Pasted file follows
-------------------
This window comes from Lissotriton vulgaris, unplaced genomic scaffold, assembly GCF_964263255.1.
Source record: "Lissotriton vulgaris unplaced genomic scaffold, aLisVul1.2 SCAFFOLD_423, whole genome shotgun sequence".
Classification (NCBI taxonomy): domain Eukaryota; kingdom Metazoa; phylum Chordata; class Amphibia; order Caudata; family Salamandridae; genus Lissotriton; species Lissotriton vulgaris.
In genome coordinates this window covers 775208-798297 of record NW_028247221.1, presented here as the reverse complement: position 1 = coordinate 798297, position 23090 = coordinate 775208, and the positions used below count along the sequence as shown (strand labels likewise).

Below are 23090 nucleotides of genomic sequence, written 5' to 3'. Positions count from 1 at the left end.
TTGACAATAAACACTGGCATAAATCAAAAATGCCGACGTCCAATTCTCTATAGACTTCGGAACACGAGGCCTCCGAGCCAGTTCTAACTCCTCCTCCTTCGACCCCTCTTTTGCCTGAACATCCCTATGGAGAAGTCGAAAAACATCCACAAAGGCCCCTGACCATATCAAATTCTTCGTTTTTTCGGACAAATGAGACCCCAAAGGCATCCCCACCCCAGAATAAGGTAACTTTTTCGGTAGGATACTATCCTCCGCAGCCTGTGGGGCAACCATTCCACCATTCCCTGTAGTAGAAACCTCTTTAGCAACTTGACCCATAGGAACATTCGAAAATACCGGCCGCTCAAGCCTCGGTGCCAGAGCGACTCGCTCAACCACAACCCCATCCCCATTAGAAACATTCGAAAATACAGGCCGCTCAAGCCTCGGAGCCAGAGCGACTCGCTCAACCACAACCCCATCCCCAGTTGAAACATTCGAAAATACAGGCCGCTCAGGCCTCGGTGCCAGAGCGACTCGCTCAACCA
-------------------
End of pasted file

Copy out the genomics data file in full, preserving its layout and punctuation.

This window comes from Lissotriton vulgaris, unplaced genomic scaffold, assembly GCF_964263255.1.
Source record: "Lissotriton vulgaris unplaced genomic scaffold, aLisVul1.2 SCAFFOLD_423, whole genome shotgun sequence".
Classification (NCBI taxonomy): domain Eukaryota; kingdom Metazoa; phylum Chordata; class Amphibia; order Caudata; family Salamandridae; genus Lissotriton; species Lissotriton vulgaris.
In genome coordinates this window covers 775208-798297 of record NW_028247221.1, presented here as the reverse complement: position 1 = coordinate 798297, position 23090 = coordinate 775208, and the positions used below count along the sequence as shown (strand labels likewise).

Below are 23090 nucleotides of genomic sequence, written 5' to 3'. Positions count from 1 at the left end.
TTGACAATAAACACTGGCATAAATCAAAAATGCCGACGTCCAATTCTCTATAGACTTCGGAACACGAGGCCTCCGAGCCAGTTCTAACTCCTCCTCCTTCGACCCCTCTTTTGCCTGAACATCCCTATGGAGAAGTCGAAAAACATCCACAAAGGCCCCTGACCATATCAAATTCTTCGTTTTTTCGGACAAATGAGACCCCAAAGGCATCCCCACCCCAGAATAAGGTAACTTTTTCGGTAGGATACTATCCTCCGCAGCCTGTGGGGCAACCATTCCACCATTCCCTGTAGTAGAAACCTCTTTAGCAACTTGACCCATAGGAACATTCGAAAATACCGGCCGCTCAAGCCTCGGTGCCAGAGCGACTCGCTCAACCACAACCCCATCCCCATTAGAAACATTCGAAAATACAGGCCGCTCAAGCCTCGGAGCCAGAGCGACTCGCTCAACCACAACCCCATCCCCAGTTGAAACATTCGAAAATACAGGCCGCTCAGGCCTCGGTGCCAGAGCGACTCGCTCAACCA